CAFTA Intellectual Property Provisions Stir Controversy (In the News)Oct. 2, 2005
CAFTA Intellectual Property Provisions Stir Controversy
Aug 1, 2005
By: Natasha T. Metzler
The Central American Free Trade Agreement, which narrowly passed the House in an early morning vote last week, has various industry and advocacy groups arguing about how its intellectual property regulations compare with current domestic laws.
The Generic Pharmaceutical Association supported the agreement but lobbied for changes in specific elements of the intellectual property rules, which it believes give unfair advantage to brand drug producers. The association objects to the provisions that allow patent extensions that compensate for time spent in the approval process because these extensions do not specify time limits.
"We want to ensure that the extension does not exceed what is available in the U.S., at this time," spokeswoman Andrea Hofelich said.
Generic manufacturers are also concerned that CAFTA's five-year market exclusivity period could be applied separately in every country, allowing manufacturers to delay applying in one country until the exclusivity period has already ended another country.
Another GphA complaint is that the agreement does not allow generic companies to begin marketing a drug until any potential lawsuits have been resolved, unlike the provisions of the Hatch-Waxman Act. This would allow brand companies to have "de facto patent extensions," during the period that the suit is unsettled, according to the association. Hofelich described this as a potential way for pharma companies to "game" the system and prevent the entry of generic drugs.
Asia Russell, spokeswoman for HIV/AIDS advocacy group Health GAP, is concerned that CAFTA will retroactively affect domestic policy. And she expressed fear that the agreements intellectual property provisions would "ratchet up protections even here at home," through international harmonization.
Although generics manufacturers say that the CAFTA intellectual property protections are more stringent than domestic standards, brand pharma companies say the agreement brings Central American countries in line with United States law.
According to a PhRMA statement, CAFTA "will considerably upgrade the level of IP protection in the region. Provisions on data protection, patent term restoration, linkage and patentability will provide a better framework for investment and improve patient's access to medicines."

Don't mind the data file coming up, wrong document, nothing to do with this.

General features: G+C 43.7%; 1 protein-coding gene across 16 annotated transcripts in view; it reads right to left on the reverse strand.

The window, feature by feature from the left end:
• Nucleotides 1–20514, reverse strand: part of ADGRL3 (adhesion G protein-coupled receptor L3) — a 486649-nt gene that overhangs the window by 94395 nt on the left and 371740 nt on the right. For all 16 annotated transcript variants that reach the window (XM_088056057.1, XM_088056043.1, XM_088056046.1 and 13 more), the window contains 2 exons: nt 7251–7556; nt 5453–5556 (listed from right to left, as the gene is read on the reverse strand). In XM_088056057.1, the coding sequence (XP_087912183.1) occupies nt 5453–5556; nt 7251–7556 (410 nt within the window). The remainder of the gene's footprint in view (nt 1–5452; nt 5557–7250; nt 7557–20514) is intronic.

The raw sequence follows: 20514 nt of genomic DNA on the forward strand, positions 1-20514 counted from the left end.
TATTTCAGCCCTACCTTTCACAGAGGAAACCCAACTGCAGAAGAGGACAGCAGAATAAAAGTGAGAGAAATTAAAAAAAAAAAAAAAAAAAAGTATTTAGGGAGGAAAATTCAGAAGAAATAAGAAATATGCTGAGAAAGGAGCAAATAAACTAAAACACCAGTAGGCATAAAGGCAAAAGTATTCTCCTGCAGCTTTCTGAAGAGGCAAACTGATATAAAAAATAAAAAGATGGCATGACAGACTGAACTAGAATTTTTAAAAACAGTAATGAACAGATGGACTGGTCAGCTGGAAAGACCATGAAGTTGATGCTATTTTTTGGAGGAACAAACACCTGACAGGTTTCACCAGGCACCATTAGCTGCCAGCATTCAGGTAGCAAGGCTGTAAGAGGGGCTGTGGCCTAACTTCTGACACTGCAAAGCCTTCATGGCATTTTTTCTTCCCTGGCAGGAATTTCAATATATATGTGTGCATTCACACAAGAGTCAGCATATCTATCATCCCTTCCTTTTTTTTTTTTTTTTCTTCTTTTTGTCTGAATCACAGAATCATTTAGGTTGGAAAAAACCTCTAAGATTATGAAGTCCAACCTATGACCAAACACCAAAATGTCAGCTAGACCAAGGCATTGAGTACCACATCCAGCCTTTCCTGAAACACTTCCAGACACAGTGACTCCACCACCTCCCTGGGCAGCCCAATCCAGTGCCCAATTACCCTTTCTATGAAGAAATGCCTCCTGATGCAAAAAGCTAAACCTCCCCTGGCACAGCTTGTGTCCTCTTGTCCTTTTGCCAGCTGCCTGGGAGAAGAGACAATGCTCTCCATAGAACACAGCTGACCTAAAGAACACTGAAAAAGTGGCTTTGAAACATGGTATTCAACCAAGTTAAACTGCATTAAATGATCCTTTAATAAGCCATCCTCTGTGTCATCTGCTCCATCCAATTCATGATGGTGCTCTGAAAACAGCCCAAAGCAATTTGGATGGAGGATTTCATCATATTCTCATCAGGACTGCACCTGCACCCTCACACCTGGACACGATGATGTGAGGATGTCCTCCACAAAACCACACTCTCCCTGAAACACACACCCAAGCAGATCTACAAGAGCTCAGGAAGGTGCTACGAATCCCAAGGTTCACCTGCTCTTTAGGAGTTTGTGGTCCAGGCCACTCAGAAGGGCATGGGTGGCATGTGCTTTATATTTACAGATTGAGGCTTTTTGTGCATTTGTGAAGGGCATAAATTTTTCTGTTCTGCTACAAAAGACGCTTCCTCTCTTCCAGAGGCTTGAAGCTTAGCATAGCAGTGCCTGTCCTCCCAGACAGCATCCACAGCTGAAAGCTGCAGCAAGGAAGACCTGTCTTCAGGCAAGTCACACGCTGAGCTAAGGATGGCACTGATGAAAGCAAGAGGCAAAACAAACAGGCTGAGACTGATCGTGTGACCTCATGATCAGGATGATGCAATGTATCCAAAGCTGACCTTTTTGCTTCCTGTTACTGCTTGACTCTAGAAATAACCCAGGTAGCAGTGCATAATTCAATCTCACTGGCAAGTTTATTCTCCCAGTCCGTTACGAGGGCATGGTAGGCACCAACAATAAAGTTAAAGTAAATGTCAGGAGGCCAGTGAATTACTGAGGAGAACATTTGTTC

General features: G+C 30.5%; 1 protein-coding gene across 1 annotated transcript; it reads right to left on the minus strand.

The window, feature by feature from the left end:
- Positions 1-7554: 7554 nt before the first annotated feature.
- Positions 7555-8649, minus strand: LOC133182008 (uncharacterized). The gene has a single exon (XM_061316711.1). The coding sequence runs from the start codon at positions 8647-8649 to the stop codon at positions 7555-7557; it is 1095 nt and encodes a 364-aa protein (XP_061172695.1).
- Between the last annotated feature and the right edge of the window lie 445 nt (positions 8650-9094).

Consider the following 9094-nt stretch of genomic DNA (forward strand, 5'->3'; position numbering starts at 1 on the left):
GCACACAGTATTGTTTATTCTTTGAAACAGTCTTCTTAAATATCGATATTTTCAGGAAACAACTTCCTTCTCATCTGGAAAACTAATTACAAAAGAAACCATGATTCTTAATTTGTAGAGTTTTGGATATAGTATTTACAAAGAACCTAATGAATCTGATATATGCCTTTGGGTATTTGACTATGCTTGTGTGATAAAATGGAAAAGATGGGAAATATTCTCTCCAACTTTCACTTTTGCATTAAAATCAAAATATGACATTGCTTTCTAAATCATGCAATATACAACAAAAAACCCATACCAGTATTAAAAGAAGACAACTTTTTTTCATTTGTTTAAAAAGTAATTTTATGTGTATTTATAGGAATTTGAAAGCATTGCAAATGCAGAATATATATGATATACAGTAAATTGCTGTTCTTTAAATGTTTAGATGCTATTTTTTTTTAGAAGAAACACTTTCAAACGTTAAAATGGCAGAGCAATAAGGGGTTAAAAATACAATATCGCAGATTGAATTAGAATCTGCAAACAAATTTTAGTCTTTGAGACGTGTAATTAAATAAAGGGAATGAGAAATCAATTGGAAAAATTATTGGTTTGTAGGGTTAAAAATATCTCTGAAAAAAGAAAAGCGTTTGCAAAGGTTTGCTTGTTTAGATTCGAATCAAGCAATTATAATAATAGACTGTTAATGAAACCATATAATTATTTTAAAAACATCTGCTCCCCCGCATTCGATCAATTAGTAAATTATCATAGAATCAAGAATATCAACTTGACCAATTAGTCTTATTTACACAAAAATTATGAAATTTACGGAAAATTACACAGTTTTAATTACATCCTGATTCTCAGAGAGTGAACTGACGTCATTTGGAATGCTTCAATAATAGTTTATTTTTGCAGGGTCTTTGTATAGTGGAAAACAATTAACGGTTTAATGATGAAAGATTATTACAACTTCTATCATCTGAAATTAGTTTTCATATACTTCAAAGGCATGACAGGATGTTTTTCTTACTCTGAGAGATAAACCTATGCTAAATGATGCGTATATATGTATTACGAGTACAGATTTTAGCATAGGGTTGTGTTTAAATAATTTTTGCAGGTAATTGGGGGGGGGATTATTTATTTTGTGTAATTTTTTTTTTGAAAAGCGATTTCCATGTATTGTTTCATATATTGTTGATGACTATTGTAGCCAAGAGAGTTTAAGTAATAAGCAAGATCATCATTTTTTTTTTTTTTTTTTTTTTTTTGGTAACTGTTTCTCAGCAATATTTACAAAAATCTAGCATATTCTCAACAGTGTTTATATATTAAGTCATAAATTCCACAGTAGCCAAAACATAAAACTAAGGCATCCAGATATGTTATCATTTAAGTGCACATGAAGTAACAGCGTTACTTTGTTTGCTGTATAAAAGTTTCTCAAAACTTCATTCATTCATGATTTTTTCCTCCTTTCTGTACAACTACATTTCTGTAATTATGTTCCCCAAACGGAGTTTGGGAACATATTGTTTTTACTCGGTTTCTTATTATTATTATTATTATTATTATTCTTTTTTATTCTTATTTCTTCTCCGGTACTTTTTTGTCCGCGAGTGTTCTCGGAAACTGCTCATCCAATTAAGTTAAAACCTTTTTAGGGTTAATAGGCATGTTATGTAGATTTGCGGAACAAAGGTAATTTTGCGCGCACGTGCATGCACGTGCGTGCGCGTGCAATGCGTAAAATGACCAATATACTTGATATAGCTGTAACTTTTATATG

According to Stan Lovenworth, partner at Dewey Ballantine LLP, the agreement puts Central America in line with the United States.
"I don't think that it changes the basic world-wide pattern," he said.
Joseph McKinney, director of the McBride Center of International Business at Baylor University's Hankamer School of Business, agreed. CAFTA provides a stable framework for protecting intellectual property that is uniform throughout the region and does not change as individual governments change, he explained. He also noted that it strengthens enforcement of counterfeiting and intellectual property violations.
"The pharmaceutical industry is one of those that will benefit from the agreement," McKinney said. Although he admitted that there is "certainly a concern on the part of generic manufacturers."
Russell believes that CAFTA protections are not just stronger than domestic laws but also more stringent than WTO standards and the Doha declaration. She is concerned that this will have a negative impact on public health in Central American countries.
"CAFTA is a major step backwards for public health and access to affordable medicines in Central America," she said.
Lovenworth argued that public health and intellectual property rights do not have to be mutually exclusive.
"A way should be found to preserve both," he said. "[A] way to deal with developing world health problems that isn't stopping protections of intellectual property. I don't think you need to sacrifice the protections that bring new drugs to the world."
He asserted that the solution to the problem was intricately linked with issue of when, if ever, compulsory licensing is appropriate for public health reasons.